• As a chief of staff at a federal agency, he did performance reviews between 7:30 and 8:30 am.  At that time of day, “do you know how hard it is [for employees] to dissemble and to lie?” Horace asked.
  • Horace’s grandmother made chores a means of earning things, and working toward smaller things in the Sears catalog turned out to be more satisfying than larger ones. “Even work didn’t have to be misery. It didn’t have to be drudgery.”

In lamenting how her spirit is less prevalent these days, Horace noted how letting exceptionalism and tenacity fall by the wayside has created an environment where the leftist agenda can gain a foothold. “Right now, in the middle of this pandemic, we are experiencing ideas and concepts as situational – many of which have been pushed to us for some time and we’ve rejected it,” he warned.

In pointing out how people can be tempted by the leftist agenda – such as the false promise of things like a “universal basic income” – Horace remarked:

Americans today are really, really worried. And when someone offers a solution that’s really just repackaged leftism, they may accept it.

What happed in the 1960s is repackaged leftism was offered – the Great Society – as a technique. And it is this idea that from Washington, D.C., bureaucrats – people that you pay – can be a substitute for mom and dad. Can be a substitute for the faith chapel. Can be a substitute for robust and strong communities. And can also be a substitute for personal effort. For the ability of individuals to control their own destiny.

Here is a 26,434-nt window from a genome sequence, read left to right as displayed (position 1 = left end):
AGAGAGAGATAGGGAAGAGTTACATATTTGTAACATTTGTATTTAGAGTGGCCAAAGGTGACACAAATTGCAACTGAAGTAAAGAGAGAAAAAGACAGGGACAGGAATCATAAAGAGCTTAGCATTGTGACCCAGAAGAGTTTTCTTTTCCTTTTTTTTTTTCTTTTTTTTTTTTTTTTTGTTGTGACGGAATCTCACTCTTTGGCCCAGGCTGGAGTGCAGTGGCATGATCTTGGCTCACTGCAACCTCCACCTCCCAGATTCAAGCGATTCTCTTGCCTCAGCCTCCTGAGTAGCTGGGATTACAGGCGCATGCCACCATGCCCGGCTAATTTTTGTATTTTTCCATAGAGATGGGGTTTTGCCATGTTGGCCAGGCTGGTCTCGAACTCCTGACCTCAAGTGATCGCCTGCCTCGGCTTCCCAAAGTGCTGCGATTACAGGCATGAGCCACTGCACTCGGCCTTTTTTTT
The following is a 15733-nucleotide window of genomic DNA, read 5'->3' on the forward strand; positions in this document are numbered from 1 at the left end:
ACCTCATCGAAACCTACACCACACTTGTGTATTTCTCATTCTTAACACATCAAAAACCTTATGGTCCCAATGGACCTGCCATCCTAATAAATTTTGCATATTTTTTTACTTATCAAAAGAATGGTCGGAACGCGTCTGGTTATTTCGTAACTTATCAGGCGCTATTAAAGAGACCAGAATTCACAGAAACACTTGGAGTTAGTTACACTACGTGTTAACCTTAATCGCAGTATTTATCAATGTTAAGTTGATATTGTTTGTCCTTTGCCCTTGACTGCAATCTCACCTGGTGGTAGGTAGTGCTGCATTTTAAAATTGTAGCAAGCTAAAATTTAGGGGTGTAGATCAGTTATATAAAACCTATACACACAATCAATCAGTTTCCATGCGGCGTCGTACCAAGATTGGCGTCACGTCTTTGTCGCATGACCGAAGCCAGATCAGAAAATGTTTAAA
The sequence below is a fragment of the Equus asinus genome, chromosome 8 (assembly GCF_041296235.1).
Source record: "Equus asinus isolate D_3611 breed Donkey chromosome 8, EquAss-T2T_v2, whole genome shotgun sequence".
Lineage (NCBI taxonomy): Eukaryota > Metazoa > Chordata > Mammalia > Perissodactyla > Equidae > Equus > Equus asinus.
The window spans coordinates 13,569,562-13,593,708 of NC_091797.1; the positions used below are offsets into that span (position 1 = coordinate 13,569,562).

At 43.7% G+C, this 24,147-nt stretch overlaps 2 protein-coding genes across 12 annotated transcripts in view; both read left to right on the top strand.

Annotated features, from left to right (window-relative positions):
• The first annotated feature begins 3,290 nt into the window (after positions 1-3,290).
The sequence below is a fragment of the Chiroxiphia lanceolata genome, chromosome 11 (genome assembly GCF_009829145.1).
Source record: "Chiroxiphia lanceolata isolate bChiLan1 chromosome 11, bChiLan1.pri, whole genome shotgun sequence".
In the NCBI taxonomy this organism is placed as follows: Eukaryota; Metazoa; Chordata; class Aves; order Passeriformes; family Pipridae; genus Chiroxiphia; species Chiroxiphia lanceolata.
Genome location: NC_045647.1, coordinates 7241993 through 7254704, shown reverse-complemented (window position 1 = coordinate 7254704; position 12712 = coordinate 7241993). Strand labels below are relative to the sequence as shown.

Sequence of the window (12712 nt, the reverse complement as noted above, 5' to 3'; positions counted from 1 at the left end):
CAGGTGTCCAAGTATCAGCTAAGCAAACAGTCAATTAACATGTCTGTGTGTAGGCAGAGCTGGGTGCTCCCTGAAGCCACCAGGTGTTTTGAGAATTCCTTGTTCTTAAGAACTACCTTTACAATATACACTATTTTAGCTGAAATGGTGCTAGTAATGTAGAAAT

We tried that, and – largely – black America was impacted by it. And it has done so very, very much in an adverse way.

Horace said his upcoming book, How Trump is Making Black America Great Again, covers topics such as how the Great Society policies and expectations led to a reversal in black employment, wealth, family and incarceration. Black leaders, who would be expected to be up in arms over such changes, play along because they “benefit from the expansion of the system,” Horace said.

And, in current American society, without regard to race, Horace noted the emphasis has negatively “shifted [away] from the importance of individuals being able to take responsibility.”

In explaining how this applies to the coronavirus crisis – posing a clear and present danger to American exceptionalism – Horace explained:

No one justifies the government mistreating people. No one justifies depriving people of their rights merely on the basis of their race. But no one should also justify untested techniques to ameliorate that problem when everywhere they’ve been tried – even on a small scale – they have failed.

Now that we know – trillions of dollars later, decades later – this doesn’t work, guess what? The second a crisis appears, immediately the same solutions occur.

Now, it isn’t just blacks. Every single group that is called vulnerable – when they got caught up into this, they end up being stymied by the very same consequences.

The post How a Grandmother’s Wisdom Can Counter the Left’s Agenda appeared first on The National Center.

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Author: David Almasi